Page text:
Author(s): Gifford RH, Dorman MF, Spahr AJ, McKarns SA
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Abstract PURPOSE: To compare the effects of conventional amplification (CA) and digital frequency compression (DFC) amplification on the speech recognition abilities of candidates for a partial-insertion cochlear implant, that is, candidates for combined electric and acoustic stimulation (EAS). METHOD: The participants were 6 patients whose audiometric thresholds at 500 Hz and below were or=80 dB HL. Six tests of speech understanding were administered with CA and DFC. The Abbreviated Profile of Hearing Aid Benefit (APHAB) was also administered following use of CA and DFC. RESULTS: Group mean scores were not statistically different in the CA and DFC conditions. However, 2 patients received substantial benefit in DFC conditions. APHAB scores suggested increased ease of communication, but also increased aversive sound quality. CONCLUSION: Results suggest that a relatively small proportion of individuals who meet EAS candidacy will receive substantial benefit from a DFC hearing aid and that a larger proportion will receive at least a small benefit when speech is presented against a background of noise. This benefit, however, comes at a cost-aversive sound quality.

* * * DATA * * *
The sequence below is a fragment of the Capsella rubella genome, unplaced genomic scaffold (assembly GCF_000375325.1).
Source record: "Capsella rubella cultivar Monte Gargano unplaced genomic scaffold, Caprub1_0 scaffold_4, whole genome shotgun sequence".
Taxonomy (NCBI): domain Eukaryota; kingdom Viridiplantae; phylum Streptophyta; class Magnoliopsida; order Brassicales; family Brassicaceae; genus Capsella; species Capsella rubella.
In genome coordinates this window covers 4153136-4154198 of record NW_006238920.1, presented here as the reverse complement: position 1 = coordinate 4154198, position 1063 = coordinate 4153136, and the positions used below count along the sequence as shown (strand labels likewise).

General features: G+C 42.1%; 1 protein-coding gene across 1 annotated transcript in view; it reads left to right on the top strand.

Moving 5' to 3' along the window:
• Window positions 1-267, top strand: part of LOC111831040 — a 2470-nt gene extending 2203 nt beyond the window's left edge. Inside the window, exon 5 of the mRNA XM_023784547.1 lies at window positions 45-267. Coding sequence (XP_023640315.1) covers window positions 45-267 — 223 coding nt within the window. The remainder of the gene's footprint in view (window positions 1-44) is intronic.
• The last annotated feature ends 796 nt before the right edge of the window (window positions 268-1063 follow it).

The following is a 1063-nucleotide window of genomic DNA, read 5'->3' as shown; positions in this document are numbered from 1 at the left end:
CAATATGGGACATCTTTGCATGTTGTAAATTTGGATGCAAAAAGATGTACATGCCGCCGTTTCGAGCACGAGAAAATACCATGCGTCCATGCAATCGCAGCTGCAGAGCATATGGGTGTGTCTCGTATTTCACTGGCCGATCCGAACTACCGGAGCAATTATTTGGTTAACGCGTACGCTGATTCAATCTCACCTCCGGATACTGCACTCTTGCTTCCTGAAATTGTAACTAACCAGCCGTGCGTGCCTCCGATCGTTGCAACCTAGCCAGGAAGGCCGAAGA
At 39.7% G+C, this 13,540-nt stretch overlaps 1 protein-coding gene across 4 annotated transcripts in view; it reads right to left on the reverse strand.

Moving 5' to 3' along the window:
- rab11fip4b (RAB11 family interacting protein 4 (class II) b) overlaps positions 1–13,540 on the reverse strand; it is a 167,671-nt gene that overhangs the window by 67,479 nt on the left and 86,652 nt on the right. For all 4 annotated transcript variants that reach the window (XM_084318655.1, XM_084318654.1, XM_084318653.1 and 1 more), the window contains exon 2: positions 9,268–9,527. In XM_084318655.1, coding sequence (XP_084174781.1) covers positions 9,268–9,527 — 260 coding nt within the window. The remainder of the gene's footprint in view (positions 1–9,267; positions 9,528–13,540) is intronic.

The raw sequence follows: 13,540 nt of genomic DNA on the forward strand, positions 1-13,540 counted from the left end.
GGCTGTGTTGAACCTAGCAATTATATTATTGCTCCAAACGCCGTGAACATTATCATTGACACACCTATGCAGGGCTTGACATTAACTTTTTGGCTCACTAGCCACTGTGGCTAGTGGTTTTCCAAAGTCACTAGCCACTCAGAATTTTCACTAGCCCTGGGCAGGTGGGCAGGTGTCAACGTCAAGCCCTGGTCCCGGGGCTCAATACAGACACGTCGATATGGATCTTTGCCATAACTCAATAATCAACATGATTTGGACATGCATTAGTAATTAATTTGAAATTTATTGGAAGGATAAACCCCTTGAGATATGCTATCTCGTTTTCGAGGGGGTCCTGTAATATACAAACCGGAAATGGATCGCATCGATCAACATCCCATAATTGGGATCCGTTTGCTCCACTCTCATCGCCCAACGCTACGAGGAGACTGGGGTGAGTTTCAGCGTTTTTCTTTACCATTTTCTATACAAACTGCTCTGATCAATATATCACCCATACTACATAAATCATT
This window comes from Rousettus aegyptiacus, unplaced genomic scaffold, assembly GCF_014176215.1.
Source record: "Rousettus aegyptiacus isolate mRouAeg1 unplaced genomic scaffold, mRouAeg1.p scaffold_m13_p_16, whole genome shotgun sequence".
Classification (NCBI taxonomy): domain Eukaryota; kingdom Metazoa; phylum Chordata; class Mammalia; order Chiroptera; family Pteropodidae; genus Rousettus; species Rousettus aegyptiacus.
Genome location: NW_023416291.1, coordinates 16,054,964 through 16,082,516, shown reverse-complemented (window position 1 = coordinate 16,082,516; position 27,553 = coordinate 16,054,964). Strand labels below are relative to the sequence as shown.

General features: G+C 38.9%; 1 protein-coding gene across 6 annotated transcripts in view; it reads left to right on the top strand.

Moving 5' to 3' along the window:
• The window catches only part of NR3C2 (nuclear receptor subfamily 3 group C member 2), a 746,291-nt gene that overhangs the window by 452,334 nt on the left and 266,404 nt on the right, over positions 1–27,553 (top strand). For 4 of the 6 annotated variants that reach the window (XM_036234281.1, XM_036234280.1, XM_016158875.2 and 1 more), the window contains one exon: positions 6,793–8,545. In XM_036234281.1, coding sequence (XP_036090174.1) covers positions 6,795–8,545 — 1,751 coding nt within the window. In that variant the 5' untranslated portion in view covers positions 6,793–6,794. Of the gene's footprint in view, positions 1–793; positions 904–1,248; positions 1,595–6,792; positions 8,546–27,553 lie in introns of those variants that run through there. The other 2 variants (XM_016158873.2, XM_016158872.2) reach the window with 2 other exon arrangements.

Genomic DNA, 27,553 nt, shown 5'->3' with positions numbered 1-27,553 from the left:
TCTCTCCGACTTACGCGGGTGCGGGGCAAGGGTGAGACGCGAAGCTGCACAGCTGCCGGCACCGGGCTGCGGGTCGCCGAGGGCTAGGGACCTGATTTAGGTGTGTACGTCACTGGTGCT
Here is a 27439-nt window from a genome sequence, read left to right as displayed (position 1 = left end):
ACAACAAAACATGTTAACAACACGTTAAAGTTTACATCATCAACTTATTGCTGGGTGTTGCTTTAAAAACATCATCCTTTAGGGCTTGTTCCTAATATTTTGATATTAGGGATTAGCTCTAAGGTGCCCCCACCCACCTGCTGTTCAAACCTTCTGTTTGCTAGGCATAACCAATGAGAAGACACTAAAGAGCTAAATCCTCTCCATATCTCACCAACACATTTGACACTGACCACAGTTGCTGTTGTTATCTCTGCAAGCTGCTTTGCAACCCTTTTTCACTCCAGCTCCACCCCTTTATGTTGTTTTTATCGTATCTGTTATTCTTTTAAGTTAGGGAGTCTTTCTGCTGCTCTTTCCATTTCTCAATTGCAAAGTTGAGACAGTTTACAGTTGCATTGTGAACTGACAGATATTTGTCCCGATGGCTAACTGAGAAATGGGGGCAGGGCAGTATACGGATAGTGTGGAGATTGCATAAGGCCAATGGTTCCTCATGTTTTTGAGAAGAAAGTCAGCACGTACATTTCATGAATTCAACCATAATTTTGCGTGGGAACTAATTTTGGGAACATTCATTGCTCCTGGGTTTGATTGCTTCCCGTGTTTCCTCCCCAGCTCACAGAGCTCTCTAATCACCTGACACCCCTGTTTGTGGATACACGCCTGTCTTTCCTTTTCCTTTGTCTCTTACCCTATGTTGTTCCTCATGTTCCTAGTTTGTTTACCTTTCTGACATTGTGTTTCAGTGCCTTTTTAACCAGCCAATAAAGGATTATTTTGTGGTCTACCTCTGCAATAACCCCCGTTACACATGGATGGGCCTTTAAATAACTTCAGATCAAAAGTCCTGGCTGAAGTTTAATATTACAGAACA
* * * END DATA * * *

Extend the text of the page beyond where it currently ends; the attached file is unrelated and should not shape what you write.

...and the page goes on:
This article was published in J Speech Lang Hear Res and referenced in Advances in Robotics & Automation